Perhaps you have hard of the phrase “digital minimalism” and are drawn to the idea, or maybe, the phrase confuses you because we have always been told “the more technology, the better!” So, in this blog post, I want to ask the question… Is more technology better?
This blog post is not intended to state that social media, technology, or any particular devices are “bad” or “good.” I simply want to open the topic to deeper thought and discussion and raise awareness. From this point forward, I will be seeking to live a life of digital minimalism, and perhaps, after reading this blog post, you will be inspired to investigate further for yourself.
How I discovered Digital Minimalism
Earlier this month, I was listening to Dr. Mark Hyman’s podcast, The Doctor’s Farmacy, and I came across an episode featuring Cal Newport, who has authored many great books such as Deep Work, So Good They Can’t Ignore You, and Digital Minimalism. Cal Newport is in his mid-thirties, and he has authored six books and a successful blog while also being the associate professor of computer science at Georgetown University.
Cal Newport has never had any social media accounts.
During the podcast, I listened to Newport talk about how the addictive and dangerous side of social media and technology outweighed the positive side, and his explanation of how everyone has been tricked into giving their time to devices that did not exist twenty years ago. As he talked, I began to realize how much I was using my phone. Even though, before this hour-long podcast, I would have said that I did not use my phone excessively.
Is Technology Bad?
As a society, we have been told that in order to be successful, popular, connected, focused, and happy, we need to use all the different social media or technology platforms like Facebook, Instagram, Twitter, texting, and Email. However, now, I am convinced that the opposite is true. Studies have shown (there are many excellent examples linked in the podcast and Cal Newport’s work) that the rise in smart phones, especially in the generation that has had smart phones since the beginning of high school, has coincided with the rise in anxiety, depression, attention deficit hyperactivity disorder (ADHD), decreased focus, and so many other negative symptoms.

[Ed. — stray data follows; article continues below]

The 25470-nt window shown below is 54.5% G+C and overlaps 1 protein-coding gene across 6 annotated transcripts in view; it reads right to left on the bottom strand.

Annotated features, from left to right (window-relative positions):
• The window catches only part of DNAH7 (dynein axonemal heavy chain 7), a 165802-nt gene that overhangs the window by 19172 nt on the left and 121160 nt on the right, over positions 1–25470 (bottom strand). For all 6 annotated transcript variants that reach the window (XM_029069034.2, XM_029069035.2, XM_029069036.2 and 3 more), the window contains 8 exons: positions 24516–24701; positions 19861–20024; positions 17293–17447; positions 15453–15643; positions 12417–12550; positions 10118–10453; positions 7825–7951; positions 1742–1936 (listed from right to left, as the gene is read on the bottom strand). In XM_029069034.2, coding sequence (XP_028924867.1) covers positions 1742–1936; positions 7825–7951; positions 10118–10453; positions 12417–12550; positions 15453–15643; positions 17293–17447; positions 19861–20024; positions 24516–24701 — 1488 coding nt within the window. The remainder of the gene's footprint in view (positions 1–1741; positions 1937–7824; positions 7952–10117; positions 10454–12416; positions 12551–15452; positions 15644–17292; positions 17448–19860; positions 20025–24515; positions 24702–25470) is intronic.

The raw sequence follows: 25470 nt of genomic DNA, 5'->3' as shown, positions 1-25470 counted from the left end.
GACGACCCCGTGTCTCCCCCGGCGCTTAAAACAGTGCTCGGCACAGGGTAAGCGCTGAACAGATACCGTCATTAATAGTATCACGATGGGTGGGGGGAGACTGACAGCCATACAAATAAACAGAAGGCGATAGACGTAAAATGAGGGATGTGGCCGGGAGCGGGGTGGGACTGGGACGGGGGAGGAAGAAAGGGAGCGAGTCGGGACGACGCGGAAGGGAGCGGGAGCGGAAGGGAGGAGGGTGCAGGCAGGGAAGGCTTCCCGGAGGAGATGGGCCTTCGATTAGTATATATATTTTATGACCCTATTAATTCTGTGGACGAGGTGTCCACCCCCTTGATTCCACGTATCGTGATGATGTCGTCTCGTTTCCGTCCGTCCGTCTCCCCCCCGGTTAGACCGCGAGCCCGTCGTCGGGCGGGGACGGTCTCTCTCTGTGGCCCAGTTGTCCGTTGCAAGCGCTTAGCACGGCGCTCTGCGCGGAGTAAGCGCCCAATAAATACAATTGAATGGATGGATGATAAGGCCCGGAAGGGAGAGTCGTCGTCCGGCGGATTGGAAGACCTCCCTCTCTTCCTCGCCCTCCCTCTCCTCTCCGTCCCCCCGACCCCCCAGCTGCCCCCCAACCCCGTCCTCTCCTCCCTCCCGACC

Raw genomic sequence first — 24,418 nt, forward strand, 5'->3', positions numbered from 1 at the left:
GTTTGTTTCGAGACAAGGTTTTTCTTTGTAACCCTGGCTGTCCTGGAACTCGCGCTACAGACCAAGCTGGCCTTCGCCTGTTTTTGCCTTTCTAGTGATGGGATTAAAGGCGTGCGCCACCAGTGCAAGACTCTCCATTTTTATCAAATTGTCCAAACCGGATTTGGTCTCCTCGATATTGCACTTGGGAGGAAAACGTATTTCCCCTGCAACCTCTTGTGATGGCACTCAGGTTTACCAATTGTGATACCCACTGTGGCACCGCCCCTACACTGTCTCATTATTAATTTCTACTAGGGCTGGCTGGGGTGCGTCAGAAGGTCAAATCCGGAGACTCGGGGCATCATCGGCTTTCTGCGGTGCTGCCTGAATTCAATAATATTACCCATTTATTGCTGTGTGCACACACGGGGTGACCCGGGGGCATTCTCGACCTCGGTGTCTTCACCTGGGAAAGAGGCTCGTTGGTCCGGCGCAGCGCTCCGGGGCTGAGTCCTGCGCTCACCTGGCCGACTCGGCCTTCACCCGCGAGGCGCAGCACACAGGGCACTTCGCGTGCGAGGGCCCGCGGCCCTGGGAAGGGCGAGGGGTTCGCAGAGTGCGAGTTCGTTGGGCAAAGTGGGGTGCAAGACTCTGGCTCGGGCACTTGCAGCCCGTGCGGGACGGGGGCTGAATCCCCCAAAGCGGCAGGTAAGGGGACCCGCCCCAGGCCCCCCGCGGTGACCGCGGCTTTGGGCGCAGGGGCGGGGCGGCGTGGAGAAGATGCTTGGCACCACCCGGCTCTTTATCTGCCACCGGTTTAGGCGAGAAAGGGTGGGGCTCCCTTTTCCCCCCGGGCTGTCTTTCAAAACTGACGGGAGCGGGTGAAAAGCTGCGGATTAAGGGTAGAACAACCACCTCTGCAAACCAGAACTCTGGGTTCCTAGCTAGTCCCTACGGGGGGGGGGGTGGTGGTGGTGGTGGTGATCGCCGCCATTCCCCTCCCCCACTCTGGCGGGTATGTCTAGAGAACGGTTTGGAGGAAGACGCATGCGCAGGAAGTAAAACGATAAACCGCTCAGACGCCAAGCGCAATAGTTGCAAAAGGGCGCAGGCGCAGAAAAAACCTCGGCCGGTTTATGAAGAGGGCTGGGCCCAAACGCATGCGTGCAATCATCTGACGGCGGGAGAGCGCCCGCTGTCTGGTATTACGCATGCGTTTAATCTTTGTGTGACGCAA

Additionally, other studies have shown that social media is designed to be addictive and to keep us constantly checking our phones for an update, text, news, and any other notifications. For example, have you ever forgotten your phone but felt imaginary buzzing? Our brains have grown accustomed to the constant influx of dopamine that occurs from receiving messages and notifications, and social media exacerbates the issue. To the social media companies, time is money and we, the social media users, are the product of the apps that expose us to advertisements, branding, influencing.Basically, the more we use our devices, the more money they make.
Adopting Digital Minimalism
So, how is digital minimalism implemented in real life? Are we supposed to give up all of our technology and live in the “dark ages?”
While I think we would all be happier than we can imagine living in a world that did not have the widespread usage of smart phones, watches, live streaming, and more, the short answer is the following: digital minimalism is a lifestyle that implements the benefits of technology without falling into the trap of repetitive, addictive, use.
Digital minimalism uses specific technology for a specific purpose, and when the purpose has been accomplished, the technology is put aside completely for real life conversation, long walks, family time, and many other wonderful, enriching experiences. Yes, it is possible to go on a coffee date with a friends and leave your phone at home or at least in the car. Yes, it is possible to put the phone on airplane mode when you are at a family reunion, Yes, it is possible to look at your phone less than five times a day.
It is likely that some of the previous statements seem ridiculous to you. However, imagine the freedom that comes from not being tied to a device! Even if you look at your phone very few times a day, you will remain caught up on any important messages, you can still receive phone calls from people that truly need to reach you in that specific moment, and you will not be distracted, anxious, wasting time, or stressed from the amount of notifications.
Imagine, if you can, how much simpler life would be without having a distracting device glued to you at all hours.
It is important to remember that everyone’s versions of digital minimalism will look different, so my personal goals will probably be very different from yours. However, maybe my list will spark some ideas for you!
- Instead of focusing on restricting my technology and social media usage, I will focus on adding beneficial activities to my life such as reading, long walks, running, playing piano, sewing, playing board games, and spending time with Jake.
- I will not be posting to social media on the weekends when Jake and I are together.
- I will not scroll on Instagram, Facebook, or any other platform.
- I will try to accomplish my usage of social media in the most efficient and timely manner, so that I can focus on cultivating real life connections in my business, yoga classes, and other activities.
In conclusion, I hope this post sparked some new thoughts, and I truly hope you research the topic of digital minimalism. Cal Newport’s book, Digital Minimalism, is a great place to start, and it is a quick, easy read! In addition, check out the previously mentioned podcast or this TEDtalk!
I would love to see your thoughts on this post, so please comment or ask any questions! In addition, if you were inspired to put a picture on Instagram because of this post, tag me at #shalomhomestead!
Best wishes and shalom, friends!